A challenging, inspirational trek
First, I would like to tell you about a little trek I took to shoot a very inspirational photo for Easter.
Robin Cibulka has property that looms up into a high hill near her Hounds’ Haven facility in Bradley, and atop the hill are three wooden crosses representing the crucifixion scene of long ago.
On the Thursday before Easter, when Lamont and I were passing the site, I asked him to stop the car so I could go trudging up the hill to take a picture. If you recall, there was snow on the ground that day, and I wasn’t really prepared for the steep trek up the hill as I had on my faux suede boots.
Before I was even half way up the hill, the boots had absorbed water like sponges, and each time I took a step, they were so heavy they would start to slip off.
I decided I couldn’t go any further under the circumstances, so I stood at that halfway spot and shot about four pictures. I was even amazed that a large black bird had landed on the middle cross, making it even more foreboding.
With the height of the hill and my travels only taking me halfway up, I couldn’t shoot at a good angle and couldn’t enlarge the three crosses big enough to be utilized. I fussed around about this, thinking I had let a pair of sodden boots get the better of me.
Then on Saturday, the snow had all mysteriously disappeared, and I was driving home from grocery shopping and thought I was going to try again.
This time, there was no sticky snow and the ground had even dried up somewhat. I made it to the top of the hill with an abundance of panting and puffing and noticed that Robin had wound a purple garment like Jesus wore around the middle cross. I took many shots of the inspirational site, and it is pictured here today.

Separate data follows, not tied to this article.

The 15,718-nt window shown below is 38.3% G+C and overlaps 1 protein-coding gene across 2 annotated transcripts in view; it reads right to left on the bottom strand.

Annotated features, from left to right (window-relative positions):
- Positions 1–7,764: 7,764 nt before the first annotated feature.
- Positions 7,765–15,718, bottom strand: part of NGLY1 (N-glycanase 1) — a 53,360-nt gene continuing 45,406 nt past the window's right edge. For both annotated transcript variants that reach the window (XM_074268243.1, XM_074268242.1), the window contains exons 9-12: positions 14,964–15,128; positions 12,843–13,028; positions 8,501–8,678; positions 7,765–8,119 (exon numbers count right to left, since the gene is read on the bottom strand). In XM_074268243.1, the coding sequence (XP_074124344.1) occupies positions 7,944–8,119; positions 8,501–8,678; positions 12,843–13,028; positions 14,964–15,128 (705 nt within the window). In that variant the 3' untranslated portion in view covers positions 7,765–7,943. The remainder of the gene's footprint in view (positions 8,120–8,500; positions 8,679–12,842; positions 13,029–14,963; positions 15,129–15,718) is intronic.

I just hope that Robin had transportation that was easier than walking to get to the top of the hill when she made the trip up there.
I know that her dad, Frank Cibulka, loved to go up to that spot. There is a picnic bench there, and he could be seated and look around for miles. Maybe, he even surveyed that land at one time when Phillip Allen owned it, as he was a surveyor for Hanna Coal and Consolidation Coal for many years.
I was pleased that the Liberty Gals and Guys 4-H Club sent me a picture of Easter baskets they made for shut-ins in the New Alexandria area. This is a very community-minded club, and they are always busy with projects, such as making Valentines for the military, cards for residents of senior care homes and other holidays.
Continuing with Easter thoughts, I understand there was a lady who called about not finding the hard-shell marshmallow eggs that were around in earlier days.
I found some and have a bag for her at the office, so come on down.
The Brightway Center Fun Fest at Buckeye Local High School was another place I visited before doing my grocery shopping.
Elec Simon, a graduate of Buckeye Local and member of the Broadway production of “Stomp” for nine years and a big participant in discussing bullying and having respect for people of other colors, was an important participant. He was there with his band, “Elec Simon and Friends.”